Getting lost sucks. It doesn’t matter if you’re in a city or a corn maze, the ambiguity of not knowing where you are and what could happen next can make you break out in a cold sweat.
Website visitors feel the same way when they land on a jumbled website. Nearly one in two people leave a website after visiting just one page. We don’t have a lot of time to make a good impression on a user, and with a poor site architecture, you’re guaranteed to increase bounce rates.
It’s critical to structure your site in an intuitive and easy-to-navigate way to retain your audience’s attention. If you don’t, they’ll bounce in seconds. And if people leave your website because your user experience is messy, search engines won’t think highly of you, either.
If you need help structuring a website that will engage an audience and rank on Google, we’ve got you covered. We’ll teach you what website architecture is, why it’s important for UX and SEO, and how you can develop a sound architecture for your own website.
What is website architecture?
Website architecture is the hierarchical structure of your website pages. This structure is reflected through internal linking. Your website’s structure should help users easily find information and help search engine crawlers understand the relationship between different pages.
Without question, your website structure plays a critical role in retaining users and boosting conversions.
A typical website structure looks like a rooted tree graph, in which the home page is the root. The pages that are linked out from the home page are branches, and from there, each page has additional branches sprouting from it. These branches then link to each other.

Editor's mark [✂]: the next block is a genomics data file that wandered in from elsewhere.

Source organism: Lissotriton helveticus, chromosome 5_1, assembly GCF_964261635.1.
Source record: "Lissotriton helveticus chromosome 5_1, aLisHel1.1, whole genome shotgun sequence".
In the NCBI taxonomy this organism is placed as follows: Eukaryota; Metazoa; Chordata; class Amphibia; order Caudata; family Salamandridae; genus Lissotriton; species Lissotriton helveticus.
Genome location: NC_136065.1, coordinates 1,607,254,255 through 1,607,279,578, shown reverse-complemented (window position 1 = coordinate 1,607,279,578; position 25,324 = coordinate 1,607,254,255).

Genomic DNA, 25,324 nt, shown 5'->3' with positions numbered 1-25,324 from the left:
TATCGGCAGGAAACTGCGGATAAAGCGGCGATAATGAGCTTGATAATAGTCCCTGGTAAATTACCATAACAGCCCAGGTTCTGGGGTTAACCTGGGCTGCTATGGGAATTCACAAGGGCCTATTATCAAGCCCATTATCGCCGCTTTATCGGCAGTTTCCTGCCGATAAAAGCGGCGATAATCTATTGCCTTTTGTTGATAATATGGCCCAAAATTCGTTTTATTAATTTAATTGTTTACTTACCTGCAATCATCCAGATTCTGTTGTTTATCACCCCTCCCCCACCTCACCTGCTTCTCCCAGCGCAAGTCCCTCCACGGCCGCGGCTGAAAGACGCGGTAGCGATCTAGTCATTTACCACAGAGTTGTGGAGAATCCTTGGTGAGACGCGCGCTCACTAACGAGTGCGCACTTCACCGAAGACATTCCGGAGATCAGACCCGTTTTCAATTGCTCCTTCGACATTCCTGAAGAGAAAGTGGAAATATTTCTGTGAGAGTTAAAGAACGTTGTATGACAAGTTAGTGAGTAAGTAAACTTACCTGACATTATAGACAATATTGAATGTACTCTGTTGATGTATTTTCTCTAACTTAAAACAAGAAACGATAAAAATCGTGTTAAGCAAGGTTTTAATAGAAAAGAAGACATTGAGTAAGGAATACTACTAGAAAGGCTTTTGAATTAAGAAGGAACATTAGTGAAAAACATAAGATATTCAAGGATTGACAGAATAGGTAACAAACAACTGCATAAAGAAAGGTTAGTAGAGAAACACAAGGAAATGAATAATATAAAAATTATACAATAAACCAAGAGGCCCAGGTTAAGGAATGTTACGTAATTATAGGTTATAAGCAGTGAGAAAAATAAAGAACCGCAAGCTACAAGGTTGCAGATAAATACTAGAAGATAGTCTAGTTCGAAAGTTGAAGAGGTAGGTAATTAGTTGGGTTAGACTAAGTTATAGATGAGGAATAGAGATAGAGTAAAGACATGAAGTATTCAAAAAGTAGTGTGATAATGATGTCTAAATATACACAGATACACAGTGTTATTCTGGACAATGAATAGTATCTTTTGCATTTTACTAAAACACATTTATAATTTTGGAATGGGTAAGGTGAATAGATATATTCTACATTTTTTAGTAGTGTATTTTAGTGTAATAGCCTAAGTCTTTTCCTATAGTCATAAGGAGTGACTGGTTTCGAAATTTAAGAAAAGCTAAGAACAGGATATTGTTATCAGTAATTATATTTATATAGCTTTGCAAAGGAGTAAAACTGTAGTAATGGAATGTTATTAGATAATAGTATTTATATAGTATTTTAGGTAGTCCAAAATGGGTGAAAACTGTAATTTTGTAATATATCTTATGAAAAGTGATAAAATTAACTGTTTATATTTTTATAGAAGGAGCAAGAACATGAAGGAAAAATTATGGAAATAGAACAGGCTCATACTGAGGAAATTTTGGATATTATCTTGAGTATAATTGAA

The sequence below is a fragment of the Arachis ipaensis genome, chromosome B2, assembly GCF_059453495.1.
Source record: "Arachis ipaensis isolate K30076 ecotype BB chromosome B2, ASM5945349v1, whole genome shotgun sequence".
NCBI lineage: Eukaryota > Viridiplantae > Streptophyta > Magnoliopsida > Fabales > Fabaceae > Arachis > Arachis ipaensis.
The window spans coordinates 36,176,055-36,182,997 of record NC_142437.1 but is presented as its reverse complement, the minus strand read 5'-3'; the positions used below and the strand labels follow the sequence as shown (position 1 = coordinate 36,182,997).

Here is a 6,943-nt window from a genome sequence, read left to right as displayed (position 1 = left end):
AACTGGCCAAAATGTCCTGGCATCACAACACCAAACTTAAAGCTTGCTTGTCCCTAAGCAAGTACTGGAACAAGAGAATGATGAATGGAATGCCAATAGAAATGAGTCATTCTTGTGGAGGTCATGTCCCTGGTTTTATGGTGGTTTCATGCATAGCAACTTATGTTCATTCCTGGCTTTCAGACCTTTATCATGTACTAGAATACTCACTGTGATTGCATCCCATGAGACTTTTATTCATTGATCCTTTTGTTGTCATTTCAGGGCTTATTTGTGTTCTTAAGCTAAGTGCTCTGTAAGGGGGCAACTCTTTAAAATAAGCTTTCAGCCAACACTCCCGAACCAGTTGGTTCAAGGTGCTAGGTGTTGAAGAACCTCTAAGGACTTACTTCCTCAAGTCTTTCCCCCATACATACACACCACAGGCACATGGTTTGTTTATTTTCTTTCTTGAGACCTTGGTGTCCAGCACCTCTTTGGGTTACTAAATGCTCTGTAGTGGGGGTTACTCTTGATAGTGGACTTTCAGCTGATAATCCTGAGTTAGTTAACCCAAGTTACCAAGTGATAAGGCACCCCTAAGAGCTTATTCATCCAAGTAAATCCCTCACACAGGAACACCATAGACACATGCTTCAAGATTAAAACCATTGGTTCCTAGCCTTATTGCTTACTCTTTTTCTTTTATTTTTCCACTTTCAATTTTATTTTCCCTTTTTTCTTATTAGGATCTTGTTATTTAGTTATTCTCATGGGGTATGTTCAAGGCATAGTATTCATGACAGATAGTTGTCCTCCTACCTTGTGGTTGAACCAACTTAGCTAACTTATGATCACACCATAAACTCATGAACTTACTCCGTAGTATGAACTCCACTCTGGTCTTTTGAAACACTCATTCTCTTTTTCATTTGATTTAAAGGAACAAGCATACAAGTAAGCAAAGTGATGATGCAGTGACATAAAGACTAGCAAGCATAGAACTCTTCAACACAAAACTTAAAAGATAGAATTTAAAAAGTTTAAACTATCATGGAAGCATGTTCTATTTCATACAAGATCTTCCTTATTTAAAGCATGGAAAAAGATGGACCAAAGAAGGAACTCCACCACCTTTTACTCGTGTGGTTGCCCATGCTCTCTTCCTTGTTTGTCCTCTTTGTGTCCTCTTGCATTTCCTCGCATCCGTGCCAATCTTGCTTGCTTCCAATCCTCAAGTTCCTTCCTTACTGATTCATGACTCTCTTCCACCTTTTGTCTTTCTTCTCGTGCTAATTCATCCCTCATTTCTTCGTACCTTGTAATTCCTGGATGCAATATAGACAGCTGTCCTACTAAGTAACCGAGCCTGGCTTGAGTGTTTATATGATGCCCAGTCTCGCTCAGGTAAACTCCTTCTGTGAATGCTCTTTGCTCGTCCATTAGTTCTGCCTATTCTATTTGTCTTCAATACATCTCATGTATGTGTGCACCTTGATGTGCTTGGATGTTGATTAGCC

Here’s what that typically looks like:
Why is website structuring important?
A sound website architecture strengthens your website’s user experience. When you structure your website in an intuitive way, users can seamlessly find the information they’re looking for.
Plus, when your user experience is strong, your search engine rankings will be, too. Users will spend more time on your website and link to your web pages, which are both heavy indicators that your brand creates quality content.
Furthermore, a solid website architecture:
Helps search engines effectively crawl your website.
Encourages deep site navigation by providing more pages for users to visit.
Distributes “page authority” more equitably, so that a page isn’t left out.
Strengthens topical authority because of the strong internal linking structure between related or similar topics.
Let’s take a look at a few best practices you should keep in mind when designing your site’s architecture.
Website Architecture Best Practices
Create a simple top-level navigation menu.
Keep your URLs simple and user-friendly.
Model your website architecture after the top players in your industry.
Keep your website consistent.
Implement the pillar-cluster internal linking model.
Provide access to most of your website’s pages in 3-4 clicks.
Create an HTML and XML sitemap.
1. Create a simple top-level navigation menu.
First, don’t provide too many top-level menu items. Second, be sure to deliver the content that’s promised based on the menu item’s name.
For instance, if your users click on the "Email Marketing" tab on your blog’s homepage, they expect to be directed to a list of email marketing posts. From this page, you also need to design a simple navigation path back to your blog’s homepage and your website’s homepage.
The menu is divided into three simple menu items: Software, Pricing, and Resources. Under the “Resources” tab, users can find different resources that are divided into different designations.
Don’t make your users think too hard. A hard-to-navigate website will have a high bounce rate. Users don't want to waste time trying to find information on your site. If they do, they’ll just leave. So practice empathy and provide an intuitive web experience.